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Quick Reads + East Asia

Media archive · 12413 posts

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Latest stories from Quick Reads + East Asia

Historical Overview of Cambodia's Land and Housing Problem

Hallam Goad analyzed the problems and issues that plagued Cambodia's urban development in the past two decades:

Phnom Penh has followed the clichéd patterns of newly emerging nations almost to the letter with the urban poor shouldering many of the downsides. What few people recognise is that most of it could have been avoided.

With over 150,000 residents displaced since 1990 the story has been far from positive and in many cases has compounded and exacerbated what was already a very precarious existence.

State of Political Blogging in Vietnam

Doan Trang observed that a growing number of Vietnamese bloggers have been tackling human rights and other political issues by

writing commentaries and analyses, even finding supplementary facts. Despite the emotional style which may sometimes reveal their non-professionalism, they filled the vacuum left by the mainstream media which in most cases would only report news without producing any in-depth analysis.

But only few are writing in English:

Though much progress has been made, alternative media in Vietnam still aims mostly at the Vietnamese audience. In other words, bloggers still “talk to themselves” or “write for their fellow citizens” only. News stories in English, if any, came as a result of the accidental attention by some foreign reporter about Vietnam's human rights situation via his/ her individual contact network.

Baidu Censors New Citizens Movement Website

After Chinese court affirms Chinese lawyer and activist Xu Zhiyong’s conviction of four-year sentence in prison for assembling a crowd to disrupt order in public places, New Citizens Movement website, of which Xu was one of the founders, disappeared from Baidu search results.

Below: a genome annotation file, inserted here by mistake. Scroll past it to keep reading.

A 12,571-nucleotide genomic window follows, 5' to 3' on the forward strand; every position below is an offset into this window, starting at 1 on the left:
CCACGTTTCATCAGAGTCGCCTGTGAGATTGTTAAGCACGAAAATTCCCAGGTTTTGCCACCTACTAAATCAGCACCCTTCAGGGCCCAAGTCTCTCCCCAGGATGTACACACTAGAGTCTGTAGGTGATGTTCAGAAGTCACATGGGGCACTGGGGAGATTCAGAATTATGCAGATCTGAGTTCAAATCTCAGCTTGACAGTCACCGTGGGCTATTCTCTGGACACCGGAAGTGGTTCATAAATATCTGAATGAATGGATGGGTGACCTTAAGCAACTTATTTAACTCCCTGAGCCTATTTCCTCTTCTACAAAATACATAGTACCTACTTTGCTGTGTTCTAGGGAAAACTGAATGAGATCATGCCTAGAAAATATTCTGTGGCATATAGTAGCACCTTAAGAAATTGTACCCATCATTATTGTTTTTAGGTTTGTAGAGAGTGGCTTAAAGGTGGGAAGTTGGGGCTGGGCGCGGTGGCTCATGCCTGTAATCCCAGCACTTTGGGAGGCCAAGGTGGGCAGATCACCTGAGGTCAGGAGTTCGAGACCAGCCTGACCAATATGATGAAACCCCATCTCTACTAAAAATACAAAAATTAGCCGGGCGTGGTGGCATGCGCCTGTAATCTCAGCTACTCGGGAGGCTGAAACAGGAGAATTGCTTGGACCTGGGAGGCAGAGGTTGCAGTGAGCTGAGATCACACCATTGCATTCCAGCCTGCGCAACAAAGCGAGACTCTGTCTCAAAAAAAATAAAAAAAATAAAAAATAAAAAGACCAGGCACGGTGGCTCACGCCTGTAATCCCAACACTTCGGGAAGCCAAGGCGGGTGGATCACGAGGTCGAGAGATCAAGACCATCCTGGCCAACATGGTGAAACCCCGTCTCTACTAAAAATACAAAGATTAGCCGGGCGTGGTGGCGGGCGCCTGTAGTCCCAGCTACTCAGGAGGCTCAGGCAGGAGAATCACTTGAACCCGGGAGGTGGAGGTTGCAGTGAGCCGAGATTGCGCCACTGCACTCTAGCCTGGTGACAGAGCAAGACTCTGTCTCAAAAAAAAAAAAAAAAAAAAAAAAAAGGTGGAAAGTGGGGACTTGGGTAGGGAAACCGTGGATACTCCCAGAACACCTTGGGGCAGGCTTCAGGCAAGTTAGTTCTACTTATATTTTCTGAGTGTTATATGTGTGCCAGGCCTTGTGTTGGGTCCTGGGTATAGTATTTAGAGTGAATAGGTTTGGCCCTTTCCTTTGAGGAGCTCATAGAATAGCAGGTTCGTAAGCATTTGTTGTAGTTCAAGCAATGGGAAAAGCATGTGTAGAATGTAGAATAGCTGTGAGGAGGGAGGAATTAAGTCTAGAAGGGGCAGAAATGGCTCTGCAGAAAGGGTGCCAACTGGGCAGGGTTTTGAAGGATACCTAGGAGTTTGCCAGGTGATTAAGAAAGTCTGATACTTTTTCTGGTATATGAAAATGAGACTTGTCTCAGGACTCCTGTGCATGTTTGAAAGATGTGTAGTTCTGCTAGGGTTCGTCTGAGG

This is not the first time that information relating to Xu Zhiyong has disappeared from Baidu and other China-based web sites. 

Expat Life in China: A Review Of Unsavory Elements

Unsavory Elements is an anthology of true stories about foreigners “on the loose” in China. Through their stories, the authors and journalists from the book also explore illegality and ethics in China. As China Law Blog describes: 

Ranging from transactions and deeds that would raise the eyebrows of those enforcing America’s Foreign Corrupt Practices Act to stints in prison for drug dealing to flagrant violations of prostitution laws, what results is 300 pages of business and law school case studies written not in legalese but in literary prose, and what a read it is.

Myanmar's First Digital Library for Higher Education

Myanmar's Ministry of Education and the Open Society Foundation have teamed up to establish the country's first digital library. Oleksandr Shtokvych, Senior Manager at the Open Society Foundations’ Higher Education Support Programme, explained the importance of the project:

It will also mean including their students and scholars (of the University of Yangon and the University of Mandalay) as active participants in the production of new knowledge and critical thinking, and bringing the unique and rich legacy and current developments in Myanmar into the limelight of international scholarship.